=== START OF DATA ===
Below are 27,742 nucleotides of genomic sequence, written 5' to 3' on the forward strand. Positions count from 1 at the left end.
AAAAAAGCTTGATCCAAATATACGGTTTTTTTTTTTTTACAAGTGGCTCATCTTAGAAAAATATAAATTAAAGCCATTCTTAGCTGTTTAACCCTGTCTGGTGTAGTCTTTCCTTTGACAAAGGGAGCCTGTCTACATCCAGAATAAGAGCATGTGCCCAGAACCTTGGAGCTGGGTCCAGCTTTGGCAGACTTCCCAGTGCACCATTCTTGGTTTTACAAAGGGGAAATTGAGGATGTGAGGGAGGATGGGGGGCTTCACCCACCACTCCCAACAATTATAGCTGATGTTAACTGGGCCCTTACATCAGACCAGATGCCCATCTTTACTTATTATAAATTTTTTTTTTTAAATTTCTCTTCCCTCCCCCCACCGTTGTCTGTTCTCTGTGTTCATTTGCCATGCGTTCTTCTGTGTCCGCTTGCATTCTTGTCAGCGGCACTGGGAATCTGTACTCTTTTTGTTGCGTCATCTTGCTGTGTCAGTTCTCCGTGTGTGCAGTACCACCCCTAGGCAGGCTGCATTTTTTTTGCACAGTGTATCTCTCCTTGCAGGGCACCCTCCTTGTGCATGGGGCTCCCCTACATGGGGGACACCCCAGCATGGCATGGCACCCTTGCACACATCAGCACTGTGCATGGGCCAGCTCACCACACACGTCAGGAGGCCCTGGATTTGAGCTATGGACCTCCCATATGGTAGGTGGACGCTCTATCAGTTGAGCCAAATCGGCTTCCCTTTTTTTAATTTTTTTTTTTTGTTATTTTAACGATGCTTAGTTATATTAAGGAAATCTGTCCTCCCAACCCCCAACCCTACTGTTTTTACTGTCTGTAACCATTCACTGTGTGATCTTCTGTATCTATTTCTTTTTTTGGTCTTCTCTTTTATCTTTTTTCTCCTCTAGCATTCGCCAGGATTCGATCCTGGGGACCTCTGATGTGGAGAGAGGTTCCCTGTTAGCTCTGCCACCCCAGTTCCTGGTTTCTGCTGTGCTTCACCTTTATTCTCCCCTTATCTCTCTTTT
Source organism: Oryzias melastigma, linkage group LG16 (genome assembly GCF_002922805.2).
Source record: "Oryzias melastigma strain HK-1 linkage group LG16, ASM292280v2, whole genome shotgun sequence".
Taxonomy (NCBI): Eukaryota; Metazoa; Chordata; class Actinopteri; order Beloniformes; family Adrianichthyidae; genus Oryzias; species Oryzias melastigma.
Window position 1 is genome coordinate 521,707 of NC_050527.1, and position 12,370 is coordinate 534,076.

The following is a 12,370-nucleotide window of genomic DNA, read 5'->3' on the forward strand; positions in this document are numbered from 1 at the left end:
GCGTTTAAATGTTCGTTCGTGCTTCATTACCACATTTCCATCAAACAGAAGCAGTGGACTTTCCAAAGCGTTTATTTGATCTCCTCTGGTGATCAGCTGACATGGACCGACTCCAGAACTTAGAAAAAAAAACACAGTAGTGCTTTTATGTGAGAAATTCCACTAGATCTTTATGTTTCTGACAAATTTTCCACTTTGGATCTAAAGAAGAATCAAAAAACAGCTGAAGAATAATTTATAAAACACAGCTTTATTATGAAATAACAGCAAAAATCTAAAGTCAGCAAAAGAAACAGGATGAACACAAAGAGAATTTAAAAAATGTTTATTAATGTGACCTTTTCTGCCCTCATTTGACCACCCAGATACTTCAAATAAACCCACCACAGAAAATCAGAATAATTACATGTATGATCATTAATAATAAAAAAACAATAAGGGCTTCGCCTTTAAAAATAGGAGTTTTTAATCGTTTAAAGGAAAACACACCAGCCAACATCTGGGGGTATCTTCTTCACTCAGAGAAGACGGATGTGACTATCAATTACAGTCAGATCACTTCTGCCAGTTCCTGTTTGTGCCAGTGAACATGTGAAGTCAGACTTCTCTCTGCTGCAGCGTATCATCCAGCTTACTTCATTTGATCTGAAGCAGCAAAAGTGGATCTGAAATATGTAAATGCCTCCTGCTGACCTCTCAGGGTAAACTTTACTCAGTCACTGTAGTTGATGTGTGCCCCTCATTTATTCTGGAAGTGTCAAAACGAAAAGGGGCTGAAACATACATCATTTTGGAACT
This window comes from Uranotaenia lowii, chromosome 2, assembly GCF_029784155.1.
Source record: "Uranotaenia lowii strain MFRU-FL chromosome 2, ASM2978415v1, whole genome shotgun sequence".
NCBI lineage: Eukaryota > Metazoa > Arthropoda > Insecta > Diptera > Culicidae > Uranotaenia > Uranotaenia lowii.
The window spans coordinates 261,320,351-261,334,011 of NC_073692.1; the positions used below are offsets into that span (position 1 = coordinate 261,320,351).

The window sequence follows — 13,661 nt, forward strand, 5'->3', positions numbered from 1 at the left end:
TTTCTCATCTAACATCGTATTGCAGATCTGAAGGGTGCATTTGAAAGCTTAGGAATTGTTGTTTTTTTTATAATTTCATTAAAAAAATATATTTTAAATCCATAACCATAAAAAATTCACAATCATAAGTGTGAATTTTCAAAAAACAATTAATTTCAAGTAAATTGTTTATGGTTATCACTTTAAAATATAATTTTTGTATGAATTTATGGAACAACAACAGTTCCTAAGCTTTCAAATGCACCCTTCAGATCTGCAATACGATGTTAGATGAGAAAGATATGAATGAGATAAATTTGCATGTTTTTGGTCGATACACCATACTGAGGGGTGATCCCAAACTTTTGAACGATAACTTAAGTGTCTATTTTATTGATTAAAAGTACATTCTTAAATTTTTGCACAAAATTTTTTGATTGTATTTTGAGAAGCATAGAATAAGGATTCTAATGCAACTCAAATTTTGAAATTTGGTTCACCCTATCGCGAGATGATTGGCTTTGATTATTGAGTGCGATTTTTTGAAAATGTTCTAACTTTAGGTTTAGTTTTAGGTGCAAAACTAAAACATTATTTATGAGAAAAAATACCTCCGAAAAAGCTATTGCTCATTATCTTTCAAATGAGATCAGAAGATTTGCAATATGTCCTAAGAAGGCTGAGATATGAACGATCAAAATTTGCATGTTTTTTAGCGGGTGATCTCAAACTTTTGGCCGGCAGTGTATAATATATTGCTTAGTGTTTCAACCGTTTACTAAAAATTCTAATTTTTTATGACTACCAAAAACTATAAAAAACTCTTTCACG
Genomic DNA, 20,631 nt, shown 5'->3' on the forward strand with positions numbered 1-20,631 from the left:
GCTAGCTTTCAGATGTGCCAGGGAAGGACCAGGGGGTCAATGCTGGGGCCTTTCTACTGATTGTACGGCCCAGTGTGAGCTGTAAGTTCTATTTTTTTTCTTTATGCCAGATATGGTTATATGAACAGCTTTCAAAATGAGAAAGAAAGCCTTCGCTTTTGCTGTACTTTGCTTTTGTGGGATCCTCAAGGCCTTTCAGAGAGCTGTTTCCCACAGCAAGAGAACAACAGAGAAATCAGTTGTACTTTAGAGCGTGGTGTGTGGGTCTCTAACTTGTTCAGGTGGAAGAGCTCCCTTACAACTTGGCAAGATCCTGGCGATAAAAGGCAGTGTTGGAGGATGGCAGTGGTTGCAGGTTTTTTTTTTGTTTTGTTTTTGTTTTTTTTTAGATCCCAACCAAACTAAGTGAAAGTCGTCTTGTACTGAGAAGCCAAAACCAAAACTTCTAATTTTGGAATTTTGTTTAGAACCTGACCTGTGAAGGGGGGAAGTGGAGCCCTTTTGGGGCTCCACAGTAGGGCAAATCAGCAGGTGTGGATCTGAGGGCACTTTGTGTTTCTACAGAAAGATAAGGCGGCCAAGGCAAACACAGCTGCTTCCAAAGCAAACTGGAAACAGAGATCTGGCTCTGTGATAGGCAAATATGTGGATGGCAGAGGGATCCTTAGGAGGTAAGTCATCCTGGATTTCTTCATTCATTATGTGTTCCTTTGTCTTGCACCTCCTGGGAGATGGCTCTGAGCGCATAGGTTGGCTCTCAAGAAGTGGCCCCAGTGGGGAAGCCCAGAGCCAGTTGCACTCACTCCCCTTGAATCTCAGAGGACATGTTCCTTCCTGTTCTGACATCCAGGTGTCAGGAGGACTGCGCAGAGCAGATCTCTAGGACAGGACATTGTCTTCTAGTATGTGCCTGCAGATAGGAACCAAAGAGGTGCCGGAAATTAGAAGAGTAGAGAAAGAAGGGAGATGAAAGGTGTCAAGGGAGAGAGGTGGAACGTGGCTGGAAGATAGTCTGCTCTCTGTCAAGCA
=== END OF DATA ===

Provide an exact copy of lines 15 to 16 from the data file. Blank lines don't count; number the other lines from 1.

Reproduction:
Genomic DNA, 20,631 nt, shown 5'->3' on the forward strand with positions numbered 1-20,631 from the left:
GCTAGCTTTCAGATGTGCCAGGGAAGGACCAGGGGGTCAATGCTGGGGCCTTTCTACTGATTGTACGGCCCAGTGTGAGCTGTAAGTTCTATTTTTTTTCTTTATGCCAGATATGGTTATATGAACAGCTTTCAAAATGAGAAAGAAAGCCTTCGCTTTTGCTGTACTTTGCTTTTGTGGGATCCTCAAGGCCTTTCAGAGAGCTGTTTCCCACAGCAAGAGAACAACAGAGAAATCAGTTGTACTTTAGAGCGTGGTGTGTGGGTCTCTAACTTGTTCAGGTGGAAGAGCTCCCTTACAACTTGGCAAGATCCTGGCGATAAAAGGCAGTGTTGGAGGATGGCAGTGGTTGCAGGTTTTTTTTTTGTTTTGTTTTTGTTTTTTTTTAGATCCCAACCAAACTAAGTGAAAGTCGTCTTGTACTGAGAAGCCAAAACCAAAACTTCTAATTTTGGAATTTTGTTTAGAACCTGACCTGTGAAGGGGGGAAGTGGAGCCCTTTTGGGGCTCCACAGTAGGGCAAATCAGCAGGTGTGGATCTGAGGGCACTTTGTGTTTCTACAGAAAGATAAGGCGGCCAAGGCAAACACAGCTGCTTCCAAAGCAAACTGGAAACAGAGATCTGGCTCTGTGATAGGCAAATATGTGGATGGCAGAGGGATCCTTAGGAGGTAAGTCATCCTGGATTTCTTCATTCATTATGTGTTCCTTTGTCTTGCACCTCCTGGGAGATGGCTCTGAGCGCATAGGTTGGCTCTCAAGAAGTGGCCCCAGTGGGGAAGCCCAGAGCCAGTTGCACTCACTCCCCTTGAATCTCAGAGGACATGTTCCTTCCTGTTCTGACATCCAGGTGTCAGGAGGACTGCGCAGAGCAGATCTCTAGGACAGGACATTGTCTTCTAGTATGTGCCTGCAGATAGGAACCAAAGAGGTGCCGGAAATTAGAAGAGTAGAGAAAGAAGGGAGATGAAAGGTGTCAAGGGAGAGAGGTGGAACGTGGCTGGAAGATAGTCTGCTCTCTGTCAAGCA